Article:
I’ve become the butt of a joke among my friends: move in with Beth, be married within a year. But the thing is it’s true. Every year since 2008, I have moved in with a totally single roommate, and within that year she would be engaged, married, and moving out. I kid you not, this happened with six roommates in perfect succession. It started off as a very joyful season, being able to be part of my friends’ lives in that way. But after a while, it wasn’t funny anymore. My heart became deeply discontent, bitter, envious. I felt like I was missing out on all the fullness life had to offer. I began to idolize marriage in pretty unhealthy ways, which was obviously not God’s intent for my heart. I had to let the Lord work on some extremely tender wounds to get to where I am now.
I moved to Chicago right after college, and I really enjoyed the first few years of being single, largely because many of my friends were single as well. We had a blast going out for dinners, having girls’ nights in with sweatpants and pizza, and enjoying summer days at the beach. We spent hours at a time laughing and talking and dreaming. It was the stuff cheesy movies are made of, and we watched plenty of them.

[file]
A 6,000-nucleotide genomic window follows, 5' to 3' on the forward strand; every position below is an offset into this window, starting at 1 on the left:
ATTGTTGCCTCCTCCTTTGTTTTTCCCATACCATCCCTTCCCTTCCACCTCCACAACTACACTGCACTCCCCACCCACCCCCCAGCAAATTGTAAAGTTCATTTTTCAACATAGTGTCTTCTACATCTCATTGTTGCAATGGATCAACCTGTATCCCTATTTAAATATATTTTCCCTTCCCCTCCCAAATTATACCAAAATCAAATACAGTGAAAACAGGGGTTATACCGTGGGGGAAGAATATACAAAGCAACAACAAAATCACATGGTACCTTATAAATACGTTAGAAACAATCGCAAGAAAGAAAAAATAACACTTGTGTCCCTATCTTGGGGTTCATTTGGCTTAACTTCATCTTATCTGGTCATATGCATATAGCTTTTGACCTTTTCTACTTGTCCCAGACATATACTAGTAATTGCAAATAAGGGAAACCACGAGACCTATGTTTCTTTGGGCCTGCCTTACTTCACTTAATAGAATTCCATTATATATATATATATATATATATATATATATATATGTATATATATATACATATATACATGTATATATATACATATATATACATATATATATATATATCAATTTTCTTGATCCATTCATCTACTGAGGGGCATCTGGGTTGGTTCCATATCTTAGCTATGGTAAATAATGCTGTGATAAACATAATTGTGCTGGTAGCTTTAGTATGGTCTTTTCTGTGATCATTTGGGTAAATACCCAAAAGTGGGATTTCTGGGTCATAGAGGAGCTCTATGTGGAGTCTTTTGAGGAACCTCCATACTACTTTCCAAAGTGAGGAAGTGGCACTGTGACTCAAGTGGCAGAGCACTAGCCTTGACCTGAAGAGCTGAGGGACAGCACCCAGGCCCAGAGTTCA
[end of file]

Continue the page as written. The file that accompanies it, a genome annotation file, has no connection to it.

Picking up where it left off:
As time went by, though, many of my friends started dating, then getting engaged, then getting married. The fact that social media makes everyone’s big life changes seem so perfect and in-your-face (thanks to a constant stream of ring photos and wedding countdowns) made me feel like I was suffering from a serious case of FOMO (Fear of Missing Out). I couldn’t help but wonder, When will it be my turn? There were certainly moments of peace and joy throughout this time, but more often than not, I felt like a spinster compared to my married friends. I experienced a lot of loneliness, feelings of abandonment, and actual periods of grief over some of my friendships. I knew my dear friends would always be in my life, but our relationships changed when they got married. While I understood that would happen, it didn’t exactly make it easy to deal with.
The truth is I would have sacrificed just about anything to have what my friends had. I couldn’t help but wonder when it would be my turn to go apple picking with my own guy, walk hand in hand to that new restaurant down the street, or cuddle up with some hot chocolate and a movie on a cold night. I wanted to post a “this is my surprised face because I’m getting married and here’s my ring to prove it” picture. Okay, we all know it’s not about the ring and the pictures, but, come on, it must be so much fun to wear that perfect outfit in your outdoor fall engagement session, playing in the leaves, and knowing you really are as in love as you look.